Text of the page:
Friday, December 4, 2009

Those Divine Violets - Violet Nut Divinity

Little puffs of sweetness bursting with walnutty goodness, no wonder it is reputed to be the food of angels. Divinity is, although be it extremely sweet, delicious and can be made in a variety of flavors, depending on what extracts are available in your pantry.

While I was growing up, it was my grandmother who always made the Christmas Divinity. With good reason. My grandmother lives east of the Cascade Mountain range (The Dalles) and it is much dryer on the east side of the mountains. Divinity is EXTREMELY sensitive to humidity, so in a wetter environment, as in the west side of the Cascades in the Willamette Valley, it is much harder to avoid the inevitable mounds of hard frosting that usually occur when atmospheric moisture is high.

BUT, I am going attempt it anyway because the east wind has been blowing the last couple of days and everything seems to be dried out a little... So take a deep breath and lets take the Divinity plunge. Besides, this gives me a chance to utilize my precious bottle of Violet Extract. For I am making Violet Nut Divinity for a family friend, who adores Violets.

Violet Nut Divinity

3 cups Granulated Sugar
1/2 cup Corn Syrup
1/2 Cup Water
2 Egg Whites
1/8 tsp Kosher Salt
a pinch of Cream of Tarter
1 tsp Violette extract (or Vanilla extract)
3/4 cup Walnuts, chopped

Combine Sugar, Corn Syrup and Water in a heavy bottomed saucepan over medium heat.
Stir the brew until it begins to boil, then remove the spoon and brush any crystals from the side of the pan with a brush dipped in hot water.

Place the candy thermometer, not touching the bottom of the pan, and cook the syrup to soft ball stage, without stirring.

In the meantime, place egg whites in the bowl of an electric mixer with salt and begin beating with a whisk attachment.
Once they become foamy, sprinkle with a pinch of cream of tarter and continue whisking on medium speed until stiff glossy peaks form.

Once the syrup comes to 237 degrees, pour 1/2 of the syrup into the beaten egg whites, with the mixer running at medium speed (be sure to pour between the rotating beater and the edge of the bowl or you may end up with sugar shards in your candy from "quick cooling")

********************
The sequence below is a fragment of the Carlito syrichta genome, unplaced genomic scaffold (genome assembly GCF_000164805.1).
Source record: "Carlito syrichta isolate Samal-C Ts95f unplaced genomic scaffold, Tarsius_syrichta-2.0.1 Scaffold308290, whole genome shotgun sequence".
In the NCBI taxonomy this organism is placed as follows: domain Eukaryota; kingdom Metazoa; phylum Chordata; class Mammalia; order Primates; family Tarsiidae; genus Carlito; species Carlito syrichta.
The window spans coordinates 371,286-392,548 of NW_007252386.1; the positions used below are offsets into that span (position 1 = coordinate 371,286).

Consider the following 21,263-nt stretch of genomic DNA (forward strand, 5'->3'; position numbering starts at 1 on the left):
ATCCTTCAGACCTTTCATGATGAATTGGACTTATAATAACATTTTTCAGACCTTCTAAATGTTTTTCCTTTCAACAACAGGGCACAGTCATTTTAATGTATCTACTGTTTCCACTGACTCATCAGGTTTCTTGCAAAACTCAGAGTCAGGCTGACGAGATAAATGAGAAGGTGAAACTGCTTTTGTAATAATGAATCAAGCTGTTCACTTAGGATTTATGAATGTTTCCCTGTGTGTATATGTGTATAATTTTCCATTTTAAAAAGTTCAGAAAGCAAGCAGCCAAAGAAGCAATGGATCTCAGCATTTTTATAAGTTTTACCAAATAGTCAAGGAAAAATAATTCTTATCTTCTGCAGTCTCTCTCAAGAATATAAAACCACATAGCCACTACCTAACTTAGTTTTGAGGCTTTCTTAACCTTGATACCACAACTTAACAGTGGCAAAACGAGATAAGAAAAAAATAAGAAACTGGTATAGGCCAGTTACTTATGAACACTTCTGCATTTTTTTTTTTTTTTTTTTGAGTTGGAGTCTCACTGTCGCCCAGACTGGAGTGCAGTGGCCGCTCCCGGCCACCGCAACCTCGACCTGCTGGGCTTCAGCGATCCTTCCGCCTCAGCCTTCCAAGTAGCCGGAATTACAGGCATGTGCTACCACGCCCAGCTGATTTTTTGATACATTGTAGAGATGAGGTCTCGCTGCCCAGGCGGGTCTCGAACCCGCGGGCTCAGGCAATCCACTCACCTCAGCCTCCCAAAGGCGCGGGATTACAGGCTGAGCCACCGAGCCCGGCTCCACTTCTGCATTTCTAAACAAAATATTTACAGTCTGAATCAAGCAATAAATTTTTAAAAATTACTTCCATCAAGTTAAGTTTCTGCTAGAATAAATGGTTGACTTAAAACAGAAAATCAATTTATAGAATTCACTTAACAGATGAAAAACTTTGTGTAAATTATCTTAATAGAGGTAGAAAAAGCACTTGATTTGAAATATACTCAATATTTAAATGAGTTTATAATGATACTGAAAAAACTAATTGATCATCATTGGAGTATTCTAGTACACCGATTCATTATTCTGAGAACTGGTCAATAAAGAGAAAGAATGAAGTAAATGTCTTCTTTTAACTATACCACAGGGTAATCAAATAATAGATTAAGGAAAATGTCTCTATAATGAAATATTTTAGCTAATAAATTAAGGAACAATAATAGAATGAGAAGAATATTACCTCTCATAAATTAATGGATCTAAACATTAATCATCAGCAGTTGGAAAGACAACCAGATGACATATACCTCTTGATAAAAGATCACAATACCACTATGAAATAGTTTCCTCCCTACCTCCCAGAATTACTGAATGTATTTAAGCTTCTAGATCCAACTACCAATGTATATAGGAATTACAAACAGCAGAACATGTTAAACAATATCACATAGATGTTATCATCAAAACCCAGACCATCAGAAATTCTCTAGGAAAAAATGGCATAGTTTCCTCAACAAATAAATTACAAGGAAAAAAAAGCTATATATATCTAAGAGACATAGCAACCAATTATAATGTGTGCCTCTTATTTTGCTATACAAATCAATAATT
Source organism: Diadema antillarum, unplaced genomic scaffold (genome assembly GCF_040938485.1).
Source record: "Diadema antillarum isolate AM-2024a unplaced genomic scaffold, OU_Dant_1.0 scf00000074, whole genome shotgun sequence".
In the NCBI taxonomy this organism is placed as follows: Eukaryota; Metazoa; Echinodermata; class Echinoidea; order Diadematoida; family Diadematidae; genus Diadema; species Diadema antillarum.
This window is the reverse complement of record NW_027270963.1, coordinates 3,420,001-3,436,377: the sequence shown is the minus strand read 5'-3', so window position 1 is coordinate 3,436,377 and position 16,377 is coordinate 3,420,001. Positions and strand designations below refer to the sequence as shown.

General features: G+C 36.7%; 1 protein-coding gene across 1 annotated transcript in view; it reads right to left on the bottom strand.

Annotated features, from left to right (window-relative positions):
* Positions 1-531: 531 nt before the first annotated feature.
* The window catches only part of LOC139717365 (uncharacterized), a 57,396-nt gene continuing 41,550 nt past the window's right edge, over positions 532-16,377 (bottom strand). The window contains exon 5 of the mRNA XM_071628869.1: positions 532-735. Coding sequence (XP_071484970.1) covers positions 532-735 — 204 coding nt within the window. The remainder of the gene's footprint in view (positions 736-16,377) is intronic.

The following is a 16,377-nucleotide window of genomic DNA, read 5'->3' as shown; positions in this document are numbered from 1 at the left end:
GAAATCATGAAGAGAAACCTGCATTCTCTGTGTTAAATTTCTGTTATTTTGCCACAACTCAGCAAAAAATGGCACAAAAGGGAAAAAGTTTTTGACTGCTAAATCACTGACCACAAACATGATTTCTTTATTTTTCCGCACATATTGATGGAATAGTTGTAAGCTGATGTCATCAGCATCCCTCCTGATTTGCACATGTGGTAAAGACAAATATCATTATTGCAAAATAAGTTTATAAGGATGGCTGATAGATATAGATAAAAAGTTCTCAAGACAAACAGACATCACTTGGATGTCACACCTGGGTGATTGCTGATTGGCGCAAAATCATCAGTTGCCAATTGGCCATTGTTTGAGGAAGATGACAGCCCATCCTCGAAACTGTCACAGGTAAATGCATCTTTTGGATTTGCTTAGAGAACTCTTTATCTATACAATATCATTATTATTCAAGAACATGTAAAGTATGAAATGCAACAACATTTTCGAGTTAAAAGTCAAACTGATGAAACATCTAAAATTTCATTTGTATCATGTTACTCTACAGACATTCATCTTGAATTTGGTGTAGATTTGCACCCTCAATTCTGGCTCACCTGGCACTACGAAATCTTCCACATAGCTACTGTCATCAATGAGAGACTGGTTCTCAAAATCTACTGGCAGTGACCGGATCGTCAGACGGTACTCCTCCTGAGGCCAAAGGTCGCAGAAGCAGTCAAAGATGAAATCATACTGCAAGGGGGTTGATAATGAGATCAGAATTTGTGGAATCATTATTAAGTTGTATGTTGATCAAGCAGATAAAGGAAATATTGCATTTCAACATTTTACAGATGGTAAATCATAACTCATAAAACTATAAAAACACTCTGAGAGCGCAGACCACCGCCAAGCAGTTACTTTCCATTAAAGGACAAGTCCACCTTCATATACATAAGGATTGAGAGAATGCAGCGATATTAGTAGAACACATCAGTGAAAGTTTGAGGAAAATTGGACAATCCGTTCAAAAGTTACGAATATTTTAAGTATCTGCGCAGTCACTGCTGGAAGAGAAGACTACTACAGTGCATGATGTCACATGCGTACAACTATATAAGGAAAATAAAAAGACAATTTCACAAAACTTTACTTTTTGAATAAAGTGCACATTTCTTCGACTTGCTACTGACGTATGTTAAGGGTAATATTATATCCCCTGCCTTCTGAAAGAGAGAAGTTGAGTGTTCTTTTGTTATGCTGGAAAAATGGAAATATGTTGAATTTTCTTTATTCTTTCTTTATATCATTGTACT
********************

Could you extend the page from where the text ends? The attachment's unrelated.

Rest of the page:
Place the remaining sugar syrup back on the stove and continue to cook it to the hard ball stage, while leave the mixer running.

Once it reaches 260 degrees, begin pouring the syrup into the still mixing egg whites.

Then add any flavorings to the mixture.

Once it begins to stiffen and loose it's shine, stop the mixer, remove the bowl and fold the nuts into the candy very quickly.

Then, begin spooning teaspoons full of the divinity onto aluminum foil or a greased baking sheet. (Careful, it's still hot)
When all the warm candy has been spooned out, leave for 30 minutes to cool, dry and harden.

Yes, ladies and gentlemen we have, yet again, a failure.... It is just too humid on the west side of the cascades to make divinity....

But I did make the most perfect little goo gobs to have with coffee... yum yummy! NOT!

I did find out later that I was wrong about how dry it was. According to the Weatherman, the humidity was 86% today.... OOPS!

Oh well, if at first you don't succeed... try, try again... :)

Mangia!!
~~

3 comments:

Patti T. said...

Awwwww Shane, sorry they didn't turn out. I am sure your friend would have loved them. I have eaten violets, but never used them in cooking other than on a salad. I think the flavor of them is a bit tart, is that the taste that would have come through in this divinity?

Culinary Alchemist said...

Patti - It doesn't really "taste" per se. It ends up giving you more of a smell. :)

Danielle said...

My aunt in Alabama makes these every year. I've only had them a time or two and LOVE them. I tried making them once and failed miserably. Maybe I should try it again (when it stops raining perhaps?) Bummer they didn't turn out :(